The Scottish Spring SNP landslide, sadly, in spite of its dramatic outcome, has gone largely unnoticed in the Canadian press, at least on this side of the Ottawa River.
This week the Tories hinted at not keeping their promise of paying compensation to Quebec for harmonizing their provincial sales tax with the federal government. Then they hinted they would indeed but a negotiated settlement. The NDP MP’s, most of whom had never heard of this debate singlehandedly carried by the Bloc for years, and worth billions to Québec, were largely stunned, surprised and ineffective. Nycole Turmel, recently a former Bloc member herself and now newly designated interim chief of the NDP (how long can this last!) commented she hoped Quebec wasn’t being punished by the Conservatives for electing few Tories. Alone on the playing field, with no one minding the goals, the Conservatives are in a very comfortable position.
Sooner rather than later, elections in Quebec will be called. The situation on independence is… in flux. The PQ, the party of René Lévesque is abandoned by voters who are likely going to do a repeat of May Second. Polls show most voters feel sovereignty is desirable but unachievable. Might it just be a case of the jitters? The PQ, since May second has not made any significant changes in its strategy and is duely being punished in the polls. Things are moving though! The as-of-yet-not-an-offical-party “Coalition pour le Québec “ promises not to talk of independence, promises not to be re-elected (if elected!), and are surfing on between 33% of the vote in June 2011, to 40% in August.
In the meantime, sovereignists who believe the PQ under its current leadership is all talk and no action have begun to leave. Besides, they argue, since the PQ is not taking its fill of its traditional base, it makes sense to offer something else besides Legaults CAQ.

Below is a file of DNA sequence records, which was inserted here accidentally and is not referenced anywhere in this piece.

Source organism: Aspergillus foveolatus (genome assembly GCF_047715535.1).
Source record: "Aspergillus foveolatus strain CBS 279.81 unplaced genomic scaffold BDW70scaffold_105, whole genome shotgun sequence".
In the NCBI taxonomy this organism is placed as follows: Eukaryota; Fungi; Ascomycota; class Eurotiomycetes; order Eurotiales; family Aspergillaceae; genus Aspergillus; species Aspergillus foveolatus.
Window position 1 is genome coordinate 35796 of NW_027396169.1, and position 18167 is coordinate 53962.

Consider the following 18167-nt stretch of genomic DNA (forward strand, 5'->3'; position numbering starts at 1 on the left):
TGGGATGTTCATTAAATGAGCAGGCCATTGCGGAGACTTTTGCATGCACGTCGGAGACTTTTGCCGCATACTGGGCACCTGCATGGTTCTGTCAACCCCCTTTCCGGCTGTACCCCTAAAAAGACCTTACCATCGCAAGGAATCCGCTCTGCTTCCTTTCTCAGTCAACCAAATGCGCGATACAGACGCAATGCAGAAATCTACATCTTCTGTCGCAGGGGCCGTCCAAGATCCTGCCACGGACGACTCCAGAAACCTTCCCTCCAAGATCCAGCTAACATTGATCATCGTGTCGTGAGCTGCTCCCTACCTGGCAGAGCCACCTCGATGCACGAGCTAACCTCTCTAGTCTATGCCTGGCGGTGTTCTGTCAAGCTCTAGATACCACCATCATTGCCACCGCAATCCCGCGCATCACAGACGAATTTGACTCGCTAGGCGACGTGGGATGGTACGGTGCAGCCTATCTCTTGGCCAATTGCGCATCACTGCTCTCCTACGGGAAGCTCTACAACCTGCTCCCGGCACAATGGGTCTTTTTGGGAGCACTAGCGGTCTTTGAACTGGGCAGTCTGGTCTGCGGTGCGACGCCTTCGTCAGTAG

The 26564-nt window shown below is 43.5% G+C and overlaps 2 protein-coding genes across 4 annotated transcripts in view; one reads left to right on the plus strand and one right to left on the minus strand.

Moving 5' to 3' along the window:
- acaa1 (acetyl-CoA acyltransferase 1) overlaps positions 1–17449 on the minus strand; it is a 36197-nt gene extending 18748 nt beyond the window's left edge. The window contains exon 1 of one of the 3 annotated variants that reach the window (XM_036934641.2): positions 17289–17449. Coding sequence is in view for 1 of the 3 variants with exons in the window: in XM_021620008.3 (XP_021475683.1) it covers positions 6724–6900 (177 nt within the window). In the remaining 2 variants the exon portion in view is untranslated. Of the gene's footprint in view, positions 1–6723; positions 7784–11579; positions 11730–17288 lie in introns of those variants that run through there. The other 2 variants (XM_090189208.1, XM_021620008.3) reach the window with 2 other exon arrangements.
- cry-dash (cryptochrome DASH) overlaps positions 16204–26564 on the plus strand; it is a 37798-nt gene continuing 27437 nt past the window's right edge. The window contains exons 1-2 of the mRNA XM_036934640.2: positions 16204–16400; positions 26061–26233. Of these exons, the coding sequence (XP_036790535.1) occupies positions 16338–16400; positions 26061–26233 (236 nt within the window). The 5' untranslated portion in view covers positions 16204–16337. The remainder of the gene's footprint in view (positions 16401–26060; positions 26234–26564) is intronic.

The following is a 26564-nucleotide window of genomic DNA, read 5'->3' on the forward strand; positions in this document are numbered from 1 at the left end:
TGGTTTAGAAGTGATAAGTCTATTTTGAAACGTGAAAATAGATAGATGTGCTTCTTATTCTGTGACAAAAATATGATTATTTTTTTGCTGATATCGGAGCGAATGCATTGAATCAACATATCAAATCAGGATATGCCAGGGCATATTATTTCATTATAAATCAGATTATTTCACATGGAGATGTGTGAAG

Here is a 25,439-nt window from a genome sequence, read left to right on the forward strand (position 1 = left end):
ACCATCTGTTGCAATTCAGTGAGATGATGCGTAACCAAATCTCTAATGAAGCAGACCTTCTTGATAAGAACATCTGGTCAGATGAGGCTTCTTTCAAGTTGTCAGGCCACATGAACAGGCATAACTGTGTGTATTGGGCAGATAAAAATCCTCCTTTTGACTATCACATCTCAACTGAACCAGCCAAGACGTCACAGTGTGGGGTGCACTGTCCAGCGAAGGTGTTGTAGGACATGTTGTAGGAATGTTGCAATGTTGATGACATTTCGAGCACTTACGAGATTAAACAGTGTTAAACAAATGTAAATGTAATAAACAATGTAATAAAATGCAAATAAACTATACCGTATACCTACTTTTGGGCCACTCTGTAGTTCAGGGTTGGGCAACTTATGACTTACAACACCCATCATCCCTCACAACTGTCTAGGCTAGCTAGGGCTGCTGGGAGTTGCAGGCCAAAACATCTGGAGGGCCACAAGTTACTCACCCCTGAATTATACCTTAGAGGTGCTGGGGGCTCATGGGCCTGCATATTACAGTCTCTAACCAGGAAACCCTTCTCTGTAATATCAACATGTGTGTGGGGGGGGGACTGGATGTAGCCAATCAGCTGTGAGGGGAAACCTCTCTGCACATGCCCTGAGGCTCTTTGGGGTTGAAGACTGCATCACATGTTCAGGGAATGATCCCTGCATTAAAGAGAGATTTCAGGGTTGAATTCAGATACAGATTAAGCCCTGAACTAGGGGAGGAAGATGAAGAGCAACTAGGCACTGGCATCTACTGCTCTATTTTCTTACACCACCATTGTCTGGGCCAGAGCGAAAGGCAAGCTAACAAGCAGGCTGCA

Did I mention that the most popular politician in Quebec is Amir Khadir of Québec Solidaire. I guess I hadn’t time to get to that yet…
So… to recap: At the Federal level Quebecers, right now, vote hard left for an unexperienced pan-Canada party (most of the Mps are from Québec, over 90% of the party members are not!) whose leader has just died and has no clear successor, on the provincial level support a smooth right party that doesn’t exist and the most popular leader is the harder left one single elected AM of Quebec Solidaire (joint leadership party with two people co-presiding!) fhew! I feel for the poor souls who should try to understand all this from a distance…
One thing is clear in all this… before May second… independence, the PQ and the Bloc were all losing ground and people were fatigued, discouraged and disheartened. Now people are talking again, new alliances are being made, old ones cast aside, hundreds of people are showing up at rallies and even if the vote is split between numerous factions one thing is for sure : the situation now is becoming less and less comfortable and whether people continue to remain indifferent to it seems unlikely.